The United States is the only advanced nation that does not provide guaranteed access to essential health care. It should be no surprise that access to healthcare has a positive effect on longevity. A recently published study out of Harvard Medical School has put numbers to the obvious (5). Nearly 45,000 people die in the US each year, one every 12 minutes, in large part because they lack heath insurance and can not get good care. The mortality is greater than that of drunk driving and homicide combined. Another recently released study (6) estimates that 2,266 US veterans died in 2008 because they lacked health coverage and had reduced access to medical care; this number of deaths is over 14 times higher than troop deaths in Afghanistan during the same time period.
A Double Standard Regarding Benefits
As mentioned above, there are those in the US Senate who have stated that they will not support a government-run option that would guarantee access to affordable essential care to the less fortunate of our society. This seems to include all Republican Senators at this point (with the possible exception of Senator Snowe) as well as some moderate Democratic Senators. However, these same individuals, many of them quite well-off financially, seem to have no difficulty in accepting tax payer dollars, even derived from citizens who can not obtain health insurance due to pre-existing conditions, to support their own government-run benefits program? We have affluent Senators who participate in a taxpayer supported government-run benefits program who would deny the less fortunate in our country access to a government-run option because it would be bad for America?? This behavior is akin to an Aristocracy levying taxes to their own benefit while denying the populace access to the same level of benefit they enjoy. The behavior is deplorable, morally corrupt and hypocritical.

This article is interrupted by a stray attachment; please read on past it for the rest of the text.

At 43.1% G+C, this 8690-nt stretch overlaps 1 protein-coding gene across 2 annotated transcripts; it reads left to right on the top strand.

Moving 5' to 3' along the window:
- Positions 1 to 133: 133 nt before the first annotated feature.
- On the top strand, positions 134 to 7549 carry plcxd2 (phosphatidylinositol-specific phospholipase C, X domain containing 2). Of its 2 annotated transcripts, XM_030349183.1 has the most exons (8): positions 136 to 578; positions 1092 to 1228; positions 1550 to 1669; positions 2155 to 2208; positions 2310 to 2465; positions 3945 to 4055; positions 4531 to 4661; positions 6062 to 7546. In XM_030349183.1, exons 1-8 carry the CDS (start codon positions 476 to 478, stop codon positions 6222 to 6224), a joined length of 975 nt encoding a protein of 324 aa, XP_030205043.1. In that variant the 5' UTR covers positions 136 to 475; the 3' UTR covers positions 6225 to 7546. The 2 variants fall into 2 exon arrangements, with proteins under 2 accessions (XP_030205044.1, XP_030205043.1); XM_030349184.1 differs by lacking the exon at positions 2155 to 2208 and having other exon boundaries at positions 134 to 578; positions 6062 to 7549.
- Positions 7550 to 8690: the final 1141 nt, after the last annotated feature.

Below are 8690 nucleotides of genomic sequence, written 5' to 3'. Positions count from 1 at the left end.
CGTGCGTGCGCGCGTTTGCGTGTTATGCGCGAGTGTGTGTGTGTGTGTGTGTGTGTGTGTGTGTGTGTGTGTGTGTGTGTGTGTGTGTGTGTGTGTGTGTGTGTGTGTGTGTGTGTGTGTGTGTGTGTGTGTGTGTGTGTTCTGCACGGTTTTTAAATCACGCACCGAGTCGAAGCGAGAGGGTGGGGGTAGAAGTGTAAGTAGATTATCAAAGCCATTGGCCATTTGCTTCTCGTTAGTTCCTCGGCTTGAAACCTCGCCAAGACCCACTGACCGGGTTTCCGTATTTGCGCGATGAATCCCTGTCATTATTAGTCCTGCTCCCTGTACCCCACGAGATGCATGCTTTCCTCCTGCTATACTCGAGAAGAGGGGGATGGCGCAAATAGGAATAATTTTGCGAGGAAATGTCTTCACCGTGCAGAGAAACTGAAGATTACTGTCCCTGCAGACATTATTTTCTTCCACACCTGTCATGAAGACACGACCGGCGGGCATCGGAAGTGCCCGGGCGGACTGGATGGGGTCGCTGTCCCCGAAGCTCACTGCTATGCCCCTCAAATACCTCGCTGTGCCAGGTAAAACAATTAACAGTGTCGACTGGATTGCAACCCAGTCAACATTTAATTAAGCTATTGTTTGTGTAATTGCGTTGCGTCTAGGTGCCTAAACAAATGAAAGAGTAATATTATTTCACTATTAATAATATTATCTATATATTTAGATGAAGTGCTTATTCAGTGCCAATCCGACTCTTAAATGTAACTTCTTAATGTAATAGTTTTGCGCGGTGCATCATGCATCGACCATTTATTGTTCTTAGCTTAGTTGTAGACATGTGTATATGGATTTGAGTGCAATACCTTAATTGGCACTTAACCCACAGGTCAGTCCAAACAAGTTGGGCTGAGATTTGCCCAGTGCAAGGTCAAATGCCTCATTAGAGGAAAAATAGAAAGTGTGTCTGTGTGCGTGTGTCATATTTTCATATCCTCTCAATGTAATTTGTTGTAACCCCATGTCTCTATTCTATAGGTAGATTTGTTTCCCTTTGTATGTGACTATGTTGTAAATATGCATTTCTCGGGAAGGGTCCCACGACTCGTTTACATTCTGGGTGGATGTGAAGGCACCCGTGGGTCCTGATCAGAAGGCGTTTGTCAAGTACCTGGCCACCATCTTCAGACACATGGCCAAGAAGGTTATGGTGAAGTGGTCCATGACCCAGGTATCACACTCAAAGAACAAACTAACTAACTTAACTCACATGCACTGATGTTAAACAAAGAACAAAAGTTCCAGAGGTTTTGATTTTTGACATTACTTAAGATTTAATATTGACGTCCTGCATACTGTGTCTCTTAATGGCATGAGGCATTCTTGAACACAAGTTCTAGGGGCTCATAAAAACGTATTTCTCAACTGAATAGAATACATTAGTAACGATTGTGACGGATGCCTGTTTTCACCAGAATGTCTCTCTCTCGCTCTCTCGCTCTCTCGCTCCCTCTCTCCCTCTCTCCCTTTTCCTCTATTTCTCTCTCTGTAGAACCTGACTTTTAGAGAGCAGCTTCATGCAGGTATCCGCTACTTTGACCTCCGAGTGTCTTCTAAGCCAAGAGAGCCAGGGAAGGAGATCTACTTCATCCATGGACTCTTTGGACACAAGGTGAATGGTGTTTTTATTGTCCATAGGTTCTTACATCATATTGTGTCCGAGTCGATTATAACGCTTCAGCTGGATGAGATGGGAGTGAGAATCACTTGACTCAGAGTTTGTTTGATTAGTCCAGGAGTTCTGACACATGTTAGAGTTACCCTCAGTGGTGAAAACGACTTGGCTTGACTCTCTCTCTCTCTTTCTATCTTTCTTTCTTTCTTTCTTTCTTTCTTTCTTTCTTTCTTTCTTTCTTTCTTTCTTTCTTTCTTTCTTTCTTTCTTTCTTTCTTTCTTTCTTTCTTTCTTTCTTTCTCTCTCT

Special Interest Monies